More than half a million people fleeing Syria, Afghanistan, Iraq and other countries plagued by war and poverty in the Middle East and Africa have arrived on Lesbos over the past year. Hundreds have drowned trying to make it across the narrow stretch of the Aegean separating the island from Turkey. So many, in fact, that the section of the cemetery designated for refugees and migrants ran out of space, and a new cemetery has been built in a village 19 kilometres west of Mytelene, the island's capital.

Refugees Greece
Tombstones are placed on graves of unidentified people who drowned at sea during an attempt to cross a part of the Aegean Sea from the Turkish coast, at a cemetery near the village Kato Tritos on the Greek island of LesbosGiorgos Moutafis/ Reuters

Marble plaques in these cemeteries mark the graves of unknown refugees and migrants. Their headstones bear no names, the ages given are approximate, their date of death not always accurate. "Unknown Man, Aged 35, No 221", " Unknown Boy, Aged 7, No 40". The local coroner keeps an archive of DNA samples... just in case relatives come forward.

Mustafa Dawa, who came to Greece from Egypt nearly a decade ago. has taken on the unofficial role of washing, shrouding and burying the dead, their heads faced towards Mecca. "There are many unknown, and because there are so many, there are whole families that have been lost. Entire families perished in the Aegean and we couldn't do anything. At least, the very least we can and must do, is to bury them according to their faith," he said. "I did 57 funerals in seven days. In one day I did 11."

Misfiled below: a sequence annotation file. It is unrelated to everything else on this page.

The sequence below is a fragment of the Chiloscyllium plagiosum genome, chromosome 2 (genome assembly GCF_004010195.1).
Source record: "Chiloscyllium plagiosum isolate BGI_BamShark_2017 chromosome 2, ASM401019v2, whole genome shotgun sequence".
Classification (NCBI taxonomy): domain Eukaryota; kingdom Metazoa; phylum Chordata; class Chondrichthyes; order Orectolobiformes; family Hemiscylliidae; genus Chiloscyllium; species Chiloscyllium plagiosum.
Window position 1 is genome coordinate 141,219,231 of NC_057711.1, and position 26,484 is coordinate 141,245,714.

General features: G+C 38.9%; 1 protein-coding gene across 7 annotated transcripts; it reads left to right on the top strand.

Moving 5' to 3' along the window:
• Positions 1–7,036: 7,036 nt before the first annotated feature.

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Mustafa Dawa stands at a cemetery near the village Kato Tritos on the Greek island of LesbosGiorgos Moutafis/ Reuters
Refugees Greece
Tombstones are placed on graves of unidentified refugees who drowned at sea on the Greek island of LesbosGiorgos Moutafis/ Reuters
Lesbos graves
A stone with a date and a name marks the grave of a child who died during an attempt to reach the island of LesbosAlexander Koerner/Getty Images

The headstones serve as a mute reminder of the human toll of the refugee crisis. Elsewhere on the island are more reminders. Remote beaches on the island still bear the traces of arrivals: flimsy, discarded life jackets are strewn across the rocks as well as the shoes, nappies and other personal belongings.

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Hundreds of used life vests lie on a makeshift rubbish dump hidden in the hills on LesbosAlexander Koerner/ Getty Images